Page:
In addition to the communication role outlined above, the Chair is expected to help the Registrar and Treasurer prepare annual budgets and provide oversight to make sure that income and expenses are in line with projections. The Chair is expected to check in regularly with the Registrar and Field Staff regarding the hours they work and their completion of necessary tasks. The Chair also assists the Registrar in the general running of the gardens, for example by reminding the Registrar or other committee members of things that might be falling through the cracks, and by making sure that policies are clear and the pertinent issues are brought up at the garden meetings.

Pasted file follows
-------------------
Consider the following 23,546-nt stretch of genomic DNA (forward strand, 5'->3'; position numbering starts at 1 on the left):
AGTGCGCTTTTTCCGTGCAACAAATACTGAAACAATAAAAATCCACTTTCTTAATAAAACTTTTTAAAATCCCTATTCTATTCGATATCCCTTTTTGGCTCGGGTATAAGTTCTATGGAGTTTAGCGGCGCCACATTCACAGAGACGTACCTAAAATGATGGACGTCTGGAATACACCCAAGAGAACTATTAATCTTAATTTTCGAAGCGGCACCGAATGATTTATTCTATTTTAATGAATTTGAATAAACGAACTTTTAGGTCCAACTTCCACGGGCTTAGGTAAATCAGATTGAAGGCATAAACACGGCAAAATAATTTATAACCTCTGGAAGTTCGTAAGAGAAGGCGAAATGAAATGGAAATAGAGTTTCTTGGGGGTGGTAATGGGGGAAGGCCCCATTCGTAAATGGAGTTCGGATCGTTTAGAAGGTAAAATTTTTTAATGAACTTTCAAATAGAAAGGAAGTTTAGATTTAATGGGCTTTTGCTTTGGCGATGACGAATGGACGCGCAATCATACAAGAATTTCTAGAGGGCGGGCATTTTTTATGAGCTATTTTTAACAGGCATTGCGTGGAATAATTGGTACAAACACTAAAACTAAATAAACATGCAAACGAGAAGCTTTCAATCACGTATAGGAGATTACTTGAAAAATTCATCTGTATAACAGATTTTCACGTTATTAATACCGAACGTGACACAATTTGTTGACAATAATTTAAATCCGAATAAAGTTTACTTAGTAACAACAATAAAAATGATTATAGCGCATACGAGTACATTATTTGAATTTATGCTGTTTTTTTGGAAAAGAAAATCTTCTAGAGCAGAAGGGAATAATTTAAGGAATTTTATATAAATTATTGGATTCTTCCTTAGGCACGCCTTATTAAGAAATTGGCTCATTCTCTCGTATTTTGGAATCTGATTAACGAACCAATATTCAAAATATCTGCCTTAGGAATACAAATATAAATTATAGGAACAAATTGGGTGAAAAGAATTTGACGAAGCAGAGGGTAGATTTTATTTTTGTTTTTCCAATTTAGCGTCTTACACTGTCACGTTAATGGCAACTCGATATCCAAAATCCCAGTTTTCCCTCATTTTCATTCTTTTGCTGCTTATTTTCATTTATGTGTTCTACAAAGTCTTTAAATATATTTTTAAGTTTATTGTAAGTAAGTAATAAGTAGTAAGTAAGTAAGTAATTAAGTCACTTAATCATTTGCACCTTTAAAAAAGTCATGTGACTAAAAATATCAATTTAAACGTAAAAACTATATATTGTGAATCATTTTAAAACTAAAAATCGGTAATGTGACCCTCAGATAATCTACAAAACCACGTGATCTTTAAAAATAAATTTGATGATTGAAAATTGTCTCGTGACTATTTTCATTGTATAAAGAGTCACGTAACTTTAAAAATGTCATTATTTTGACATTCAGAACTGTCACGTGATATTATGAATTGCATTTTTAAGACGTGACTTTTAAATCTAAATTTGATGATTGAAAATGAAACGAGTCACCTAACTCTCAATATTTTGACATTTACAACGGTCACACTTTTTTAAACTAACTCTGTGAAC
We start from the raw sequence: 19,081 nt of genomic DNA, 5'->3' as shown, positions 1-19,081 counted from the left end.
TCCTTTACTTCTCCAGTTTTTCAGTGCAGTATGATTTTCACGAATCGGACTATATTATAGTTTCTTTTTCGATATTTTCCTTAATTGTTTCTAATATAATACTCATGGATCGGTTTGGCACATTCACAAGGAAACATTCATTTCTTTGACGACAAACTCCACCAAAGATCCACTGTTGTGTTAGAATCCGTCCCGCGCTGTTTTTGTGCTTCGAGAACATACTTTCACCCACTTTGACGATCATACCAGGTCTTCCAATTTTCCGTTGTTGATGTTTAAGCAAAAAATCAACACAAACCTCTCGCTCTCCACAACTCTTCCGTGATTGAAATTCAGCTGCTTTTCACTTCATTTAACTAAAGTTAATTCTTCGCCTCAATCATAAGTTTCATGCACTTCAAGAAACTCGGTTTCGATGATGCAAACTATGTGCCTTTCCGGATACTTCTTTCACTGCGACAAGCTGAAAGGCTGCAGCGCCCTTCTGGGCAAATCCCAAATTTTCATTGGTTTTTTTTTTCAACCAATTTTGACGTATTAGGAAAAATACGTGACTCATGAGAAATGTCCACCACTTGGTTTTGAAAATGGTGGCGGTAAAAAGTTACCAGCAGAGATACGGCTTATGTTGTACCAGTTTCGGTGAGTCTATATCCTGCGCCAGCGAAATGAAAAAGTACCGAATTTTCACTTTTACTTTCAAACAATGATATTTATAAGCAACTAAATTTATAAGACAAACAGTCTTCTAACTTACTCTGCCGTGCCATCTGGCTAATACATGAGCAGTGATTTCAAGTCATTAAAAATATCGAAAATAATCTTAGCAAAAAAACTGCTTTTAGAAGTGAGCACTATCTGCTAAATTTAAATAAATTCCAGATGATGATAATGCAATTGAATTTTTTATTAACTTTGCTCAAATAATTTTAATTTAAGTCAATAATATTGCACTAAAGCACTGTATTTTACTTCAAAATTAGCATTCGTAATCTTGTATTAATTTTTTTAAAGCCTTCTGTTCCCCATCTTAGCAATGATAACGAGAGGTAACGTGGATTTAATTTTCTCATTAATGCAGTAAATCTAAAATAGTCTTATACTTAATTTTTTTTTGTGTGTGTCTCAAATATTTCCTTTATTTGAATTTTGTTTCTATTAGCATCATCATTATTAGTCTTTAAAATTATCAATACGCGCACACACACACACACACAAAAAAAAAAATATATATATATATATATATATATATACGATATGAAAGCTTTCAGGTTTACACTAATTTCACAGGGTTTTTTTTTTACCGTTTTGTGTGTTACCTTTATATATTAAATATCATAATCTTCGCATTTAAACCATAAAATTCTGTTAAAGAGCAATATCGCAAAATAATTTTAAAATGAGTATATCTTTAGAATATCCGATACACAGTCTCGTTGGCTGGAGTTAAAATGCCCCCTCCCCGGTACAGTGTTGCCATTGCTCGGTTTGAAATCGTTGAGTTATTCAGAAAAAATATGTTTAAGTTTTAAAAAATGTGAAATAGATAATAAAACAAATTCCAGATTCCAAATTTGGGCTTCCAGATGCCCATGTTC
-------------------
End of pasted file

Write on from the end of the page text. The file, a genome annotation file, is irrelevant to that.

The Chair may also choose to take on special projects as desired. Ideally, the Chair would also set an example to gardeners and other Garden Committee members by providing leadership at occasional workdays.

Wednesday, July 22, 2015

Dear Gardeners,
We are having a really great year for weather with well-timed rains and warm temperatures. The abundance at the gardens is amazing with the beans, cucumbers and squash coming in and the spring vegetables still holding in there. Even the birds are nesting for second and third times with the favorable conditions.
Workday opportunity:
This week on Sunday, July 26, there will be a workday from 8 am to 11 am at Eagle Heights garden to work on common areas, fruit plantings and the weed pile maintenance. Please email if you would like to work this workday and I'll get you more information.
With the harvest comes the question of how to put away all the extra veggies for winter and keep things from going to waste. There are many options including the Food Pantry but also canning, dehydrating, freezing and pickling. Check out some resources from Extension here